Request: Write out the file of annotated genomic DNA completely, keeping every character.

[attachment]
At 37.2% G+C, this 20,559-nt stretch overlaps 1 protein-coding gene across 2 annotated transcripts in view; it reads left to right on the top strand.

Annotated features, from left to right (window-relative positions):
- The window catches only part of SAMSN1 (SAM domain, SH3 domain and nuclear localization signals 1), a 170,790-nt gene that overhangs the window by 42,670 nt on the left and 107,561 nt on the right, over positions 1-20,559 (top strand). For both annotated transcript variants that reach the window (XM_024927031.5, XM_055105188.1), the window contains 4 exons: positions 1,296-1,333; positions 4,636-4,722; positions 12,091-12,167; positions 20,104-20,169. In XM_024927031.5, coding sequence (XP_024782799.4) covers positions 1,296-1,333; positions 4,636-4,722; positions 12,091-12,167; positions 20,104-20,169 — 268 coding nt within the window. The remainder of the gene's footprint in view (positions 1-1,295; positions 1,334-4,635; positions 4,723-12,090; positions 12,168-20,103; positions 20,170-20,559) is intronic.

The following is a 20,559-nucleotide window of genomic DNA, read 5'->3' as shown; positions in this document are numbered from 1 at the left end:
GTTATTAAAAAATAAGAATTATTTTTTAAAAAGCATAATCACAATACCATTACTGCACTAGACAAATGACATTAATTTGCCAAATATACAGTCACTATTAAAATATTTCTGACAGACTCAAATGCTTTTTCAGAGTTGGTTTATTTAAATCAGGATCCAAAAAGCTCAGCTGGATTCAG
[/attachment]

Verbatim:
At 37.2% G+C, this 20,559-nt stretch overlaps 1 protein-coding gene across 2 annotated transcripts in view; it reads left to right on the top strand.

Annotated features, from left to right (window-relative positions):
- The window catches only part of SAMSN1 (SAM domain, SH3 domain and nuclear localization signals 1), a 170,790-nt gene that overhangs the window by 42,670 nt on the left and 107,561 nt on the right, over positions 1-20,559 (top strand). For both annotated transcript variants that reach the window (XM_024927031.5, XM_055105188.1), the window contains 4 exons: positions 1,296-1,333; positions 4,636-4,722; positions 12,091-12,167; positions 20,104-20,169. In XM_024927031.5, coding sequence (XP_024782799.4) covers positions 1,296-1,333; positions 4,636-4,722; positions 12,091-12,167; positions 20,104-20,169 — 268 coding nt within the window. The remainder of the gene's footprint in view (positions 1-1,295; positions 1,334-4,635; positions 4,723-12,090; positions 12,168-20,103; positions 20,170-20,559) is intronic.

The following is a 20,559-nucleotide window of genomic DNA, read 5'->3' as shown; positions in this document are numbered from 1 at the left end:
GTTATTAAAAAATAAGAATTATTTTTTAAAAAGCATAATCACAATACCATTACTGCACTAGACAAATGACATTAATTTGCCAAATATACAGTCACTATTAAAATATTTCTGACAGACTCAAATGCTTTTTCAGAGTTGGTTTATTTAAATCAGGATCCAAAAAGCTCAGCTGGATTCAG